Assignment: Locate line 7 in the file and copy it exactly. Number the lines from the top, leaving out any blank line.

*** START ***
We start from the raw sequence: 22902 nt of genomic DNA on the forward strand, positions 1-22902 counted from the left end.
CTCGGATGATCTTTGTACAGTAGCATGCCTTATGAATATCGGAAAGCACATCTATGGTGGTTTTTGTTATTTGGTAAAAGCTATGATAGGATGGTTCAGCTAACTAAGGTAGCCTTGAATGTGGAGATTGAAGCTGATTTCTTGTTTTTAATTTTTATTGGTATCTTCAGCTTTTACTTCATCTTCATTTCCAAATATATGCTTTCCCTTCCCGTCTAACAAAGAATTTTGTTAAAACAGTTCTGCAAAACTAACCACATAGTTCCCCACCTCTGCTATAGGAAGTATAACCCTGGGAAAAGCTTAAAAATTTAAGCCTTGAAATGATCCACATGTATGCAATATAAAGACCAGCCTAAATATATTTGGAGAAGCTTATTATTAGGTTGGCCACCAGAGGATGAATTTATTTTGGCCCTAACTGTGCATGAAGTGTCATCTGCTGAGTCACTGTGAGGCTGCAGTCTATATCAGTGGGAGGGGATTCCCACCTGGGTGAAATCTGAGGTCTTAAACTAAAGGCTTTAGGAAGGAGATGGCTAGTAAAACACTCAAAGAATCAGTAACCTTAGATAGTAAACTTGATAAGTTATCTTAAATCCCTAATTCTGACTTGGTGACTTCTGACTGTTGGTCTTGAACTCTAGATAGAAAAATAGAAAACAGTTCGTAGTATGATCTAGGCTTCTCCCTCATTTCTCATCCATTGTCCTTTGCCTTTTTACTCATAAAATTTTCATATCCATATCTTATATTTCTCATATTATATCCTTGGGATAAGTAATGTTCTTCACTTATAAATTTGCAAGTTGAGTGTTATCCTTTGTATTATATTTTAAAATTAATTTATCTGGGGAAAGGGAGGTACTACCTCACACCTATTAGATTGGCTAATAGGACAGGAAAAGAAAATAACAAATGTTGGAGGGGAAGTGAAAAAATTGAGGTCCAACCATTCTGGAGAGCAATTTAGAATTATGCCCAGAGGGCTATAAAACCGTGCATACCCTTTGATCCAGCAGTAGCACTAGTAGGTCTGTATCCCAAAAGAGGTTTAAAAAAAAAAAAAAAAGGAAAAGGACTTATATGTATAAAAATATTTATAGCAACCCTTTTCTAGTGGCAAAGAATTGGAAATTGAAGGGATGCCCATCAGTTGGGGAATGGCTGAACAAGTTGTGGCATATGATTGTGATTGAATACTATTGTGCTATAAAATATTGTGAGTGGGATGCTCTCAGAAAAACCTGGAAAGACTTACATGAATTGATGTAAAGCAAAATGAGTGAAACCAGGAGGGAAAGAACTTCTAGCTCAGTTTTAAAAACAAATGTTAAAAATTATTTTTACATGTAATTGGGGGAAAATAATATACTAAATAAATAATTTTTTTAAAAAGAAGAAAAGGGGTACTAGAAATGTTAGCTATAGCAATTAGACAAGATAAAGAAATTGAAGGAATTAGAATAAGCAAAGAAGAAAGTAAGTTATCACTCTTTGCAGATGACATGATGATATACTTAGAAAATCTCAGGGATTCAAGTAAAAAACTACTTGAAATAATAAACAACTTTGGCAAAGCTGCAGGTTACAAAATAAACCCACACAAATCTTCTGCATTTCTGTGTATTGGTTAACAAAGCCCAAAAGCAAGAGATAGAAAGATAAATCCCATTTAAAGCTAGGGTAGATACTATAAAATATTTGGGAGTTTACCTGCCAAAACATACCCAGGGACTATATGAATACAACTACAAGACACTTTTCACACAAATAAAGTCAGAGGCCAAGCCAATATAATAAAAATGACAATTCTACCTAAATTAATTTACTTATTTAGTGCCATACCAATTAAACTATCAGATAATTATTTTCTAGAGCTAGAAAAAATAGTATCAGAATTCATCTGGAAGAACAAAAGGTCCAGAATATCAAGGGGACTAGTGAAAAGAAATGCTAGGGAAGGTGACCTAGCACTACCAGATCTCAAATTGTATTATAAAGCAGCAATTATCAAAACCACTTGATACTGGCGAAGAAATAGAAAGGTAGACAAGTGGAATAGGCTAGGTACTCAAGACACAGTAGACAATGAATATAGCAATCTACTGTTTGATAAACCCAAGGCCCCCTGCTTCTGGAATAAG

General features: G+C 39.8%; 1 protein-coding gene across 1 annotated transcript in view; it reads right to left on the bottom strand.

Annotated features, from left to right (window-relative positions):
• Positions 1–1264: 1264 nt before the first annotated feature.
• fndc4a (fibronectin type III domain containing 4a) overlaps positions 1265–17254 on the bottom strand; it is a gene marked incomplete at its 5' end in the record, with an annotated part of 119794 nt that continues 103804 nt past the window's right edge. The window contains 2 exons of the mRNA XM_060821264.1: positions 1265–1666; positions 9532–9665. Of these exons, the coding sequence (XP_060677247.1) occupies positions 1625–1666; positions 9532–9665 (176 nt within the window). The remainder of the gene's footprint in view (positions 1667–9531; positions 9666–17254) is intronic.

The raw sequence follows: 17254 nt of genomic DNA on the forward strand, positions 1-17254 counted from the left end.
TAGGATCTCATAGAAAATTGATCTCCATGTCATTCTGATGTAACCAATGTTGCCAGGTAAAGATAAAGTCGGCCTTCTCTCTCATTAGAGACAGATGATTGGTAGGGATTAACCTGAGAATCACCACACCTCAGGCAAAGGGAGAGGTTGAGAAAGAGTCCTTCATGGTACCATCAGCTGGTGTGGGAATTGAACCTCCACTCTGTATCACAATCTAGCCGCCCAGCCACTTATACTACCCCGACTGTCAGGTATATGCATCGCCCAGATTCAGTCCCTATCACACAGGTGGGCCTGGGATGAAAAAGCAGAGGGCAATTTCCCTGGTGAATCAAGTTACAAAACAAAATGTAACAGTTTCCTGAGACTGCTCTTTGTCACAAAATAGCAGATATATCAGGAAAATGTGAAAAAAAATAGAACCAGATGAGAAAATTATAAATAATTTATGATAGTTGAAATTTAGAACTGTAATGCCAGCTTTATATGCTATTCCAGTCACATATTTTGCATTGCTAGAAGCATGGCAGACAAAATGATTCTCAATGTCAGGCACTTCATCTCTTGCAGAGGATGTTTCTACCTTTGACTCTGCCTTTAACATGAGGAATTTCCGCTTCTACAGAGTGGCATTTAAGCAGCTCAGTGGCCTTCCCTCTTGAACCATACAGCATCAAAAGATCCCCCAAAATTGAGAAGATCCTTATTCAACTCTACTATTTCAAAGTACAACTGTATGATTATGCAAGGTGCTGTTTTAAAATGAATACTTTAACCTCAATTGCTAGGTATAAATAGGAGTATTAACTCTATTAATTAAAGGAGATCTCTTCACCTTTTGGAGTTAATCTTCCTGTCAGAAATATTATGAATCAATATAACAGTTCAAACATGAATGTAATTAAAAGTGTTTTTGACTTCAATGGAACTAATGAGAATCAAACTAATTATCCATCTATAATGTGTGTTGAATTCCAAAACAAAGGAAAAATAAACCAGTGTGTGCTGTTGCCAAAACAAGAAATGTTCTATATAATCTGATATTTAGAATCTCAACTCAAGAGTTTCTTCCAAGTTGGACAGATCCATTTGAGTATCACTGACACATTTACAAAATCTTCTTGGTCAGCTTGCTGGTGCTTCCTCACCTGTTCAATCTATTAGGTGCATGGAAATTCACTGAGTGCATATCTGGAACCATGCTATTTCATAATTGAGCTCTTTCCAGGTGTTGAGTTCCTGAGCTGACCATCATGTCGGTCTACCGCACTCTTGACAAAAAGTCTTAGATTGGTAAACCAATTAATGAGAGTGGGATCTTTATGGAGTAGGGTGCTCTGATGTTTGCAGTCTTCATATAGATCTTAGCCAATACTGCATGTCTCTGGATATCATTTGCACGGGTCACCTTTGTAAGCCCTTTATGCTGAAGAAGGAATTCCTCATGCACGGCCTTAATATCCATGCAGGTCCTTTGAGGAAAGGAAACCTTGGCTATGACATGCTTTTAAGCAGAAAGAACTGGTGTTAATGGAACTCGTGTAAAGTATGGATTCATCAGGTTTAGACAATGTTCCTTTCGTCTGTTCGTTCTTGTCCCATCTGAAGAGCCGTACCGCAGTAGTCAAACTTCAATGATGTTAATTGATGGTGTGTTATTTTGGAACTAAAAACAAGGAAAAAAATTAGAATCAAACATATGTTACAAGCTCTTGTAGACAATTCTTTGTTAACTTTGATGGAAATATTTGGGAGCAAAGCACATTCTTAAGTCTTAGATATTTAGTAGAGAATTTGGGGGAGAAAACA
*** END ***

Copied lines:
The raw sequence follows: 17254 nt of genomic DNA on the forward strand, positions 1-17254 counted from the left end.